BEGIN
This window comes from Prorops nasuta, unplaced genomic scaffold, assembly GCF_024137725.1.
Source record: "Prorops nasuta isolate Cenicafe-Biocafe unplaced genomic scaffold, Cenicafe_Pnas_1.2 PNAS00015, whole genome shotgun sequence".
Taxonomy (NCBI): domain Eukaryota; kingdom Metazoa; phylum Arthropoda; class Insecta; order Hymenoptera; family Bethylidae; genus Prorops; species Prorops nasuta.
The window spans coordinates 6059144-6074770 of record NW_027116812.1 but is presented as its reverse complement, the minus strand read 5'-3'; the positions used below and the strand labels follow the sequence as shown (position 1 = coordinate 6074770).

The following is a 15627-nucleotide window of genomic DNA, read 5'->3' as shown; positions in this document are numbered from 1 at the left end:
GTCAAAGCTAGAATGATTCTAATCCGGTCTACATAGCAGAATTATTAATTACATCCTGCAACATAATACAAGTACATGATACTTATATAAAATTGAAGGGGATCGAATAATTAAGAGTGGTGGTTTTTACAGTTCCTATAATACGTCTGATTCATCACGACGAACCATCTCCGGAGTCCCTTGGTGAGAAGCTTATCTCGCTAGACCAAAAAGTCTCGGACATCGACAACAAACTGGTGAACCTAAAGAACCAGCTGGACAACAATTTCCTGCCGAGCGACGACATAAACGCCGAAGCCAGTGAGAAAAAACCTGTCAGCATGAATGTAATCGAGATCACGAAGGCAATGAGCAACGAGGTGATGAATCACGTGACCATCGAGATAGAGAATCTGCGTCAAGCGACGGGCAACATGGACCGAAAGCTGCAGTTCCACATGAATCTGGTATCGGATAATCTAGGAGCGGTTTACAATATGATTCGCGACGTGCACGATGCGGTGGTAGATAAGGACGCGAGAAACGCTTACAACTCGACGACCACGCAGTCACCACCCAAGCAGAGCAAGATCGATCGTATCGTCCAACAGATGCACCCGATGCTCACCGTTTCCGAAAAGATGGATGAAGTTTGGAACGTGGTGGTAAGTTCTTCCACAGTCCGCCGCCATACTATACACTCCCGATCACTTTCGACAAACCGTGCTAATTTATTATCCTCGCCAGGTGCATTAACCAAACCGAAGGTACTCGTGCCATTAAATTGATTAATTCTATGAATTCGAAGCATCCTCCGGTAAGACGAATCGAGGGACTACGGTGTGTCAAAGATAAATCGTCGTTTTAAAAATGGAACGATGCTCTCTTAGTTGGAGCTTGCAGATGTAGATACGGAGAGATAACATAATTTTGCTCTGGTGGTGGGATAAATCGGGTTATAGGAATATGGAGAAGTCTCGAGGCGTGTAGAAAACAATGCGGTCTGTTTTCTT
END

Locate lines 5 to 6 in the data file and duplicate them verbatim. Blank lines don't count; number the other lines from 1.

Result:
The following is a 15627-nucleotide window of genomic DNA, read 5'->3' as shown; positions in this document are numbered from 1 at the left end:
GTCAAAGCTAGAATGATTCTAATCCGGTCTACATAGCAGAATTATTAATTACATCCTGCAACATAATACAAGTACATGATACTTATATAAAATTGAAGGGGATCGAATAATTAAGAGTGGTGGTTTTTACAGTTCCTATAATACGTCTGATTCATCACGACGAACCATCTCCGGAGTCCCTTGGTGAGAAGCTTATCTCGCTAGACCAAAAAGTCTCGGACATCGACAACAAACTGGTGAACCTAAAGAACCAGCTGGACAACAATTTCCTGCCGAGCGACGACATAAACGCCGAAGCCAGTGAGAAAAAACCTGTCAGCATGAATGTAATCGAGATCACGAAGGCAATGAGCAACGAGGTGATGAATCACGTGACCATCGAGATAGAGAATCTGCGTCAAGCGACGGGCAACATGGACCGAAAGCTGCAGTTCCACATGAATCTGGTATCGGATAATCTAGGAGCGGTTTACAATATGATTCGCGACGTGCACGATGCGGTGGTAGATAAGGACGCGAGAAACGCTTACAACTCGACGACCACGCAGTCACCACCCAAGCAGAGCAAGATCGATCGTATCGTCCAACAGATGCACCCGATGCTCACCGTTTCCGAAAAGATGGATGAAGTTTGGAACGTGGTGGTAAGTTCTTCCACAGTCCGCCGCCATACTATACACTCCCGATCACTTTCGACAAACCGTGCTAATTTATTATCCTCGCCAGGTGCATTAACCAAACCGAAGGTACTCGTGCCATTAAATTGATTAATTCTATGAATTCGAAGCATCCTCCGGTAAGACGAATCGAGGGACTACGGTGTGTCAAAGATAAATCGTCGTTTTAAAAATGGAACGATGCTCTCTTAGTTGGAGCTTGCAGATGTAGATACGGAGAGATAACATAATTTTGCTCTGGTGGTGGGATAAATCGGGTTATAGGAATATGGAGAAGTCTCGAGGCGTGTAGAAAACAATGCGGTCTGTTTTCTT